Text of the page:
To me, The King’s Speech is a film that is made up of several well-crafted components and motifs, and yet is somehow less than the sum of its parts. It has several dramatic motifs, like the examples previously mentioned, and is yet somehow not a very dramatic film. A great example of how this happened is the ticking clock motif that I mentioned. The first problem with it is that they introduced it way too late. We’re into the third act of the film before Bertie even knows he’s going to be king, let alone before he knows he’s going to have to make this important speech. That means that by the time we get to the ticking clock, it doesn’t have enough time to build up any kind of tension. Therefor the ticking clock essentially loses its effectiveness as a motif.

I think the other problem this film has is that up until the third act, we don’t know what the stakes are, other than Bertie’s peace of mind. This is a character driven film. There is no clear antagonist in the film. In fact, the only one keeping Bertie from getting what he needs is Bertie himself along with his own flaws, and there are only so many times someone can refuse help before it becomes repetitive. With that in mind, we never get a good sense of what’s at stake if he never gets over his stammer. Why should we care if he stammers or not. We spend two thirds of the film without any substantive reason to care. Within the confines of the story, we don’t know that he’s eventually going to become king. We can see that it’s a possibility over the course of the second act, but for a long time it remains this vaguely nebulous idea more than an overhanging threat.


As likable and as deep of a character that Bertie was, I found myself having a hard time caring about what he was going through until the third act, when the stakes were raised by him becoming king and having to address the nation. And even then, I found the stakes that they proposed to still be somewhat vague, and to be honest, a little condescending as well. In fact, Bertie even says that as King he can’t do anything of substance. He has no power to levy taxes, declare war or sign laws. He’s a figurehead, and his speech is 100% about increasing the collective morale of the nation. For an historical drama such as this one, this style of storytelling works all right to the minimum degree necessary, but it is not a model that I would recommend to be followed by aspiring screenwriters.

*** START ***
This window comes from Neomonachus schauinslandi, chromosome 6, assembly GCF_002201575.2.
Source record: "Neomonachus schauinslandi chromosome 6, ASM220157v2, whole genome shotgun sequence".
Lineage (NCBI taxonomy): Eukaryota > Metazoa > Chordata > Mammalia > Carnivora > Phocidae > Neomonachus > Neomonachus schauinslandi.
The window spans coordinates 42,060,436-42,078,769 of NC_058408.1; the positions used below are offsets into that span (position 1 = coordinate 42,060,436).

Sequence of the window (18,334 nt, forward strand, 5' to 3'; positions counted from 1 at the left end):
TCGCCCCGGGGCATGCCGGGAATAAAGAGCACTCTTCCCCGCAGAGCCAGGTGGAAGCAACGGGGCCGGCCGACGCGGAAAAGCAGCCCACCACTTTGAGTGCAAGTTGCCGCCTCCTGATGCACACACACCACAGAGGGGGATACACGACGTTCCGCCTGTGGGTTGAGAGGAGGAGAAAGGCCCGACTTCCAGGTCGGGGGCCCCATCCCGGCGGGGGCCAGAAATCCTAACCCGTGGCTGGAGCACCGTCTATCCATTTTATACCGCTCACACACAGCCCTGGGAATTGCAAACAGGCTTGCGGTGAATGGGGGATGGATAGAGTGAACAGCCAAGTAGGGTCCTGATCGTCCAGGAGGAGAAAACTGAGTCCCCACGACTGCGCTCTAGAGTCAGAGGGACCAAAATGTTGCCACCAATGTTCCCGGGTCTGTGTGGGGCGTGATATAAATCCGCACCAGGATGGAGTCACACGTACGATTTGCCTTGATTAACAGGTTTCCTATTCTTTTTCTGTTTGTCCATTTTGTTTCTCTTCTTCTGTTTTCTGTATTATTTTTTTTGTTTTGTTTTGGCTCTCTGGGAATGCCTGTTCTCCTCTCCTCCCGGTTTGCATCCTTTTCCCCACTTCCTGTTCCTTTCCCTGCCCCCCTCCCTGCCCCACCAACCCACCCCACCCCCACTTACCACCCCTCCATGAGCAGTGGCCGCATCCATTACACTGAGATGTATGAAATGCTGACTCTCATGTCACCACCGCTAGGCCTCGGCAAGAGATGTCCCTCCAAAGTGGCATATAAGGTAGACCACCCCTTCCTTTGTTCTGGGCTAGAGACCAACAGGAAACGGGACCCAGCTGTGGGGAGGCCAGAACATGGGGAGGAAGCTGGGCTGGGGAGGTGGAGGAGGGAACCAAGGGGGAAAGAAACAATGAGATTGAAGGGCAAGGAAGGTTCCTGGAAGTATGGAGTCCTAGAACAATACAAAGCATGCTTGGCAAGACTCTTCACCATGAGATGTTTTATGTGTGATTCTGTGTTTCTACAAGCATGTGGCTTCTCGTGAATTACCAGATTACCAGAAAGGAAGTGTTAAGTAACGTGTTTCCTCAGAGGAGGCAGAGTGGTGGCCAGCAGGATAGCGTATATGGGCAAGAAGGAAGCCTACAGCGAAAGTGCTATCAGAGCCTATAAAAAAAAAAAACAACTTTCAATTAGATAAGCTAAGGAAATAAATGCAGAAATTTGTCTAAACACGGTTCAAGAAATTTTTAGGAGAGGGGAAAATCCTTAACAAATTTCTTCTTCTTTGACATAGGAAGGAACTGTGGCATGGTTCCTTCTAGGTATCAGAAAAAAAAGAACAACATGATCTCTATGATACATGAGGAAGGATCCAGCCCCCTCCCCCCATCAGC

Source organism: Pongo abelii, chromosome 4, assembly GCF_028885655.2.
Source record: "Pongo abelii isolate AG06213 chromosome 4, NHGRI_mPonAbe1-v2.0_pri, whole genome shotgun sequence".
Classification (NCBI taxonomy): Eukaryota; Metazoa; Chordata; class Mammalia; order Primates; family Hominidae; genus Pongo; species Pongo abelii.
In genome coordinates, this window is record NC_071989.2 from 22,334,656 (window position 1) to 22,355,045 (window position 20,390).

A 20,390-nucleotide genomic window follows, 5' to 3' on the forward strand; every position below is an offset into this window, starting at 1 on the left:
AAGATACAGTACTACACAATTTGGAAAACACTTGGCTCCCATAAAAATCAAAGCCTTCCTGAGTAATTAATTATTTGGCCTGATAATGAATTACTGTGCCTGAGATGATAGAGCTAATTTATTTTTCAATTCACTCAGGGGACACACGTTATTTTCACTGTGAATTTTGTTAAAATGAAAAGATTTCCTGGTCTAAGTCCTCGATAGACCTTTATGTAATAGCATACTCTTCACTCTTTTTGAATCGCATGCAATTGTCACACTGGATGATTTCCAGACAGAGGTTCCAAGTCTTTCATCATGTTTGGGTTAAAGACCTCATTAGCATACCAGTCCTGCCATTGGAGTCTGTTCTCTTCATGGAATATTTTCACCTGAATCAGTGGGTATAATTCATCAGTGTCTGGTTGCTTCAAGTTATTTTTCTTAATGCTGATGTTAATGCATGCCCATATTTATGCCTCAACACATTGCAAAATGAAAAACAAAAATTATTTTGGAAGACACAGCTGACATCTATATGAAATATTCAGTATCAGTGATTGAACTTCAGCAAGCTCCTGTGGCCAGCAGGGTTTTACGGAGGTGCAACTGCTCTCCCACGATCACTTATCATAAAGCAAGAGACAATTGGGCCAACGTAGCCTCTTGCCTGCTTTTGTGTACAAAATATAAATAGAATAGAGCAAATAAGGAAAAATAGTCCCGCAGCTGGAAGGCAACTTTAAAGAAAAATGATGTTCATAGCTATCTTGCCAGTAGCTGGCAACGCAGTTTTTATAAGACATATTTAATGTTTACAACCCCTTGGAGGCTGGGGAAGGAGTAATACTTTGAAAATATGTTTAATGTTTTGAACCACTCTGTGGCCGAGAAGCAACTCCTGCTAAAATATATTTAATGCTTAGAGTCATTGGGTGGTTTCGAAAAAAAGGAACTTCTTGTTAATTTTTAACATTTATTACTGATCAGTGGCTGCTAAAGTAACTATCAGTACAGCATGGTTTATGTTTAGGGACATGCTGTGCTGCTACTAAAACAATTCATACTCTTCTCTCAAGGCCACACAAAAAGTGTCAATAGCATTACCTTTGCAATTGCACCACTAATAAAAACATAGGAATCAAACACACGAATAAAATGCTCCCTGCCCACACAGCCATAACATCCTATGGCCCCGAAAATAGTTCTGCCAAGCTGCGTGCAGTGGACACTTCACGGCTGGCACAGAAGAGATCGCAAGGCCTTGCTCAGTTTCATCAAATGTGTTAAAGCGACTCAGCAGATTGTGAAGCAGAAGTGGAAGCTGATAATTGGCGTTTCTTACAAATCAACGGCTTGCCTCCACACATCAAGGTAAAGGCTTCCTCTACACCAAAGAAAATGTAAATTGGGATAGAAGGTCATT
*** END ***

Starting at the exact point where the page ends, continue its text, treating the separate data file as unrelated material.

That is my ultimate take on The King’s Speech. It is a film that is less than the sum of its parts. The parts were beautifully and meticulously created, but something was missing when they were all put together. The pieces by themselves are dramatic and rich, but the overall film, while entertaining and containing magnificent acting, is not dramatic, is not tense and is not all that compelling until the third act. As I’ve said in the past, the ending can save or ruin a film. The King’s Speech is a good example of a good film that was made great by a remarkable ending.


I should also mention that Colin Firth joined the Three-Timers’ Club, having had supporting roles in previous Best Picture winners The English Patient and Shakespeare in Love. Even though is roles were of a supportive nature in each of those films, he ended up being the antagonist to each film’s hero by the end, so his role in each film was important. Also, he’s one of the better actors of our generation. He’s demonstrated that he can do anything from romance to drama to action to comedy, and he does everything well. He’s a fine actor and a worthy addition to the Three-Timers’ Club.

Did the Academy get it right?